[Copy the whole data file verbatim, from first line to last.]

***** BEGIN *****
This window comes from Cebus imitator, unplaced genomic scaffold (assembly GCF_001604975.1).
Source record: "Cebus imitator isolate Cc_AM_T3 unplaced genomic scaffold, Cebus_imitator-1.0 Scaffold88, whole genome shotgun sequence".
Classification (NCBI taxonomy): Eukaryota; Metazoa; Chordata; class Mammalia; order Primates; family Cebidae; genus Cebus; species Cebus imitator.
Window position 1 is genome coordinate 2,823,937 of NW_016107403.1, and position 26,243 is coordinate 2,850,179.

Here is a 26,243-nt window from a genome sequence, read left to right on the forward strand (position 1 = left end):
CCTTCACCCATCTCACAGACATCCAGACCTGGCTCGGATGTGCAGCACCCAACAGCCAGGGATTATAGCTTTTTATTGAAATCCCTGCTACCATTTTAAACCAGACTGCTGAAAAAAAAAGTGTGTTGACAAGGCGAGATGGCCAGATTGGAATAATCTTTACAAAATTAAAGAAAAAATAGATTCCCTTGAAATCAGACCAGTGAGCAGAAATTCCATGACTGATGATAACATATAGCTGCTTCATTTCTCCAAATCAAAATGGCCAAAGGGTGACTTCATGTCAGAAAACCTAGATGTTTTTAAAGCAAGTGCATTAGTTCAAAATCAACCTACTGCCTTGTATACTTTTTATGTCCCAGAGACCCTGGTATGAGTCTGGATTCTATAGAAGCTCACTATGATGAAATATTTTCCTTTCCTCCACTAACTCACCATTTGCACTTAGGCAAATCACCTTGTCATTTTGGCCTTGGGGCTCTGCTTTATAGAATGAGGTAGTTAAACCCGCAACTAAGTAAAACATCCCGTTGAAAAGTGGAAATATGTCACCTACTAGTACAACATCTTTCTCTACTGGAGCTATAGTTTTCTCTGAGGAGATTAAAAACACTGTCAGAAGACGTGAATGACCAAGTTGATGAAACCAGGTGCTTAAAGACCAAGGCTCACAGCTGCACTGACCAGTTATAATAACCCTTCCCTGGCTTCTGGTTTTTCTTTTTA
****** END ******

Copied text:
This window comes from Cebus imitator, unplaced genomic scaffold (assembly GCF_001604975.1).
Source record: "Cebus imitator isolate Cc_AM_T3 unplaced genomic scaffold, Cebus_imitator-1.0 Scaffold88, whole genome shotgun sequence".
Classification (NCBI taxonomy): Eukaryota; Metazoa; Chordata; class Mammalia; order Primates; family Cebidae; genus Cebus; species Cebus imitator.
Window position 1 is genome coordinate 2,823,937 of NW_016107403.1, and position 26,243 is coordinate 2,850,179.

Here is a 26,243-nt window from a genome sequence, read left to right on the forward strand (position 1 = left end):
CCTTCACCCATCTCACAGACATCCAGACCTGGCTCGGATGTGCAGCACCCAACAGCCAGGGATTATAGCTTTTTATTGAAATCCCTGCTACCATTTTAAACCAGACTGCTGAAAAAAAAAGTGTGTTGACAAGGCGAGATGGCCAGATTGGAATAATCTTTACAAAATTAAAGAAAAAATAGATTCCCTTGAAATCAGACCAGTGAGCAGAAATTCCATGACTGATGATAACATATAGCTGCTTCATTTCTCCAAATCAAAATGGCCAAAGGGTGACTTCATGTCAGAAAACCTAGATGTTTTTAAAGCAAGTGCATTAGTTCAAAATCAACCTACTGCCTTGTATACTTTTTATGTCCCAGAGACCCTGGTATGAGTCTGGATTCTATAGAAGCTCACTATGATGAAATATTTTCCTTTCCTCCACTAACTCACCATTTGCACTTAGGCAAATCACCTTGTCATTTTGGCCTTGGGGCTCTGCTTTATAGAATGAGGTAGTTAAACCCGCAACTAAGTAAAACATCCCGTTGAAAAGTGGAAATATGTCACCTACTAGTACAACATCTTTCTCTACTGGAGCTATAGTTTTCTCTGAGGAGATTAAAAACACTGTCAGAAGACGTGAATGACCAAGTTGATGAAACCAGGTGCTTAAAGACCAAGGCTCACAGCTGCACTGACCAGTTATAATAACCCTTCCCTGGCTTCTGGTTTTTCTTTTTA